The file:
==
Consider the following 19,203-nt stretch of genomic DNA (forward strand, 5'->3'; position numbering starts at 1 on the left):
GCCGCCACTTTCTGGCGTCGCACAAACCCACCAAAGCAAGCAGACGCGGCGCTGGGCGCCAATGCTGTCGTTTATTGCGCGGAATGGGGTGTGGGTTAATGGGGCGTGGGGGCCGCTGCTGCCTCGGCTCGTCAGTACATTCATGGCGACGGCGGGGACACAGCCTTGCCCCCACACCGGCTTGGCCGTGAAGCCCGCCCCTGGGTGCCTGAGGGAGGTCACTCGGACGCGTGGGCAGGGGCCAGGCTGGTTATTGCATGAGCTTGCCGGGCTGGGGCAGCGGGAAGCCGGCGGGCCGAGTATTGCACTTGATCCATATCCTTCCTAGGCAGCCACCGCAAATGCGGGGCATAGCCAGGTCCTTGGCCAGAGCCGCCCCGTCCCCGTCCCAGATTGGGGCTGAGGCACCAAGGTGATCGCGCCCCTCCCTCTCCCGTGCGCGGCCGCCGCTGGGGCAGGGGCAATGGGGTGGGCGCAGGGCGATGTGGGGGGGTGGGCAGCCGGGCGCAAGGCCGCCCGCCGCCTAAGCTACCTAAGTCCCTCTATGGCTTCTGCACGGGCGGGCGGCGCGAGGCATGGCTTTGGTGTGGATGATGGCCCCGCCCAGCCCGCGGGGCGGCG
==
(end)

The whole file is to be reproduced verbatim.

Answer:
Consider the following 19,203-nt stretch of genomic DNA (forward strand, 5'->3'; position numbering starts at 1 on the left):
GCCGCCACTTTCTGGCGTCGCACAAACCCACCAAAGCAAGCAGACGCGGCGCTGGGCGCCAATGCTGTCGTTTATTGCGCGGAATGGGGTGTGGGTTAATGGGGCGTGGGGGCCGCTGCTGCCTCGGCTCGTCAGTACATTCATGGCGACGGCGGGGACACAGCCTTGCCCCCACACCGGCTTGGCCGTGAAGCCCGCCCCTGGGTGCCTGAGGGAGGTCACTCGGACGCGTGGGCAGGGGCCAGGCTGGTTATTGCATGAGCTTGCCGGGCTGGGGCAGCGGGAAGCCGGCGGGCCGAGTATTGCACTTGATCCATATCCTTCCTAGGCAGCCACCGCAAATGCGGGGCATAGCCAGGTCCTTGGCCAGAGCCGCCCCGTCCCCGTCCCAGATTGGGGCTGAGGCACCAAGGTGATCGCGCCCCTCCCTCTCCCGTGCGCGGCCGCCGCTGGGGCAGGGGCAATGGGGTGGGCGCAGGGCGATGTGGGGGGGTGGGCAGCCGGGCGCAAGGCCGCCCGCCGCCTAAGCTACCTAAGTCCCTCTATGGCTTCTGCACGGGCGGGCGGCGCGAGGCATGGCTTTGGTGTGGATGATGGCCCCGCCCAGCCCGCGGGGCGGCG